The Precious Routine of Life

We ate at seven because the store closed at six and it took my father time to empty the cash drawers, roll up the awning, double check all the doors including the big steel door in the back where we got the big shipment every Tuesday, boxes and boxes to unload, rip open with box cutters and empty into neat stacks in the backroom. By 6:20 or so, he’d switch off the lights from the main box in the back and he’d walk down the aisles, all the merchandise covered with coarse sail cloth so as to avoid dust accumulating overnight. Thirty minutes later he would walk in the side door from the garage. It would be time for supper.

When something went wrong, well, really only one thing ever went wrong. When my mother got sick and had to go to the hospital, the hands on the clock stood still. It seemed wrong so I kept it a secret or would have had anyone asked how I was doing but my worry for my mother, whether she would get well soon and come home, was overpowered by my yearning for supper. The five place settings. Glasses at our places, coffee cups at theirs. Paper napkins folded in triangles and dessert set out in small saucers, a half inch of butterscotch pudding, a single canned peach.

Each time in my life has its own precious routine. When I was a single mother, my daughter and I ate supper at the kitchen table except on those nights when disorder and not caring left dishes in the sink from the day before. I fed her mac and cheese out of a box on a plate on her lap. She watched television while I lied on the couch, smoking cigarettes, my glass of cheapest white wine balanced on the bumpy carpeting. I was too tired for more, too fraught with leaving and being left. I knew the precious routine would give me comfort but comfort was not what I wanted. I wanted the yearning more.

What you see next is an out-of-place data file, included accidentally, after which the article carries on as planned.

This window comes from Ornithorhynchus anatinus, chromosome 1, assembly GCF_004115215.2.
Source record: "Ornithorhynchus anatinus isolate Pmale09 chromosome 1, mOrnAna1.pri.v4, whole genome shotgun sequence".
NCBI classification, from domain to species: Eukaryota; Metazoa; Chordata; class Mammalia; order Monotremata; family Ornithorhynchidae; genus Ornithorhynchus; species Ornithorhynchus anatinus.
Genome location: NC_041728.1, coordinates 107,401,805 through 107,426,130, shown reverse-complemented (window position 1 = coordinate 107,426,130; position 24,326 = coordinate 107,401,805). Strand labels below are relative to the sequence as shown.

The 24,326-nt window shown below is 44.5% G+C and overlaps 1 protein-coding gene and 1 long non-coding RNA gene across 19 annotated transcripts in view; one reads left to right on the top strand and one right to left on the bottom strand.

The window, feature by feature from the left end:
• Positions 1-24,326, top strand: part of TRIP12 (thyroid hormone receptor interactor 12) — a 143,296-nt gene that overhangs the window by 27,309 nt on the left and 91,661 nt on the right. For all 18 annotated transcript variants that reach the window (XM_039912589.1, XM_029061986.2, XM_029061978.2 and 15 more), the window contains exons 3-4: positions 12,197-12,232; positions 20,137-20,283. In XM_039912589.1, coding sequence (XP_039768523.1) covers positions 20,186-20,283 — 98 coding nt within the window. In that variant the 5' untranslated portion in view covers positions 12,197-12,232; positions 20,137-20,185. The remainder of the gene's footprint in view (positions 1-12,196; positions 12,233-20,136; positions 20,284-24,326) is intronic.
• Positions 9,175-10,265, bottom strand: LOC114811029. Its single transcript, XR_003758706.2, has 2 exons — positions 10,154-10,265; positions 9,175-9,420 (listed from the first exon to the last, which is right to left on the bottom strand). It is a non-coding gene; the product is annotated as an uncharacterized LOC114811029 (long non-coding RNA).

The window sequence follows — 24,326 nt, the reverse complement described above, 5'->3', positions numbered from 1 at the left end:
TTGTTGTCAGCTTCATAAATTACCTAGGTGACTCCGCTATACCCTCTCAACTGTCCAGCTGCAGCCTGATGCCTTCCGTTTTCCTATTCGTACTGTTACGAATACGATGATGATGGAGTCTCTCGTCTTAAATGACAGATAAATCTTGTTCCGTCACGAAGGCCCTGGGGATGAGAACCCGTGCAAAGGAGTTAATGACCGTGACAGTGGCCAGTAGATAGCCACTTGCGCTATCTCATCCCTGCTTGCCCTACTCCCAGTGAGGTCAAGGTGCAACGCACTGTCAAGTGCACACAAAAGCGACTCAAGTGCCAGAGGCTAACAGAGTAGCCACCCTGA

Then, things brightened and we sat at a new table in a new nook in a new house, then we crowded in a high chair, then a booster seat, then we moved to the dining room and we set the table every night and each place had a napkin folded in a rectangle. We drank coffee at dinner, too. It was dinner now and not supper, supper having gone to the farmers to keep precious. Each of the three more children had their place added to the original girl’s, their dad and me at opposite ends of the table, being as if in a picture of dinnertime on a magazine cover or an ad for positive family development. When something went wrong, someone sick or gone, angry or silent, it was dinner I yearned for more than their recovery.

Now it is just the two of us. Sometimes we set the table in our nook, sometimes we eat off plates on our laps while watching television. When my children come home, we eat at the dining room table. It feels big and unnatural, unnecessary but I know they are wanting their seats, wanting to see us in our places. We may have shed the routine but it is still precious to them. And so we act out what was once how we anchored our lives. We are adrift now but we don’t want them to know that we are happy floating. So we sit at the big table and all is as they remember. It is the precious routine of life.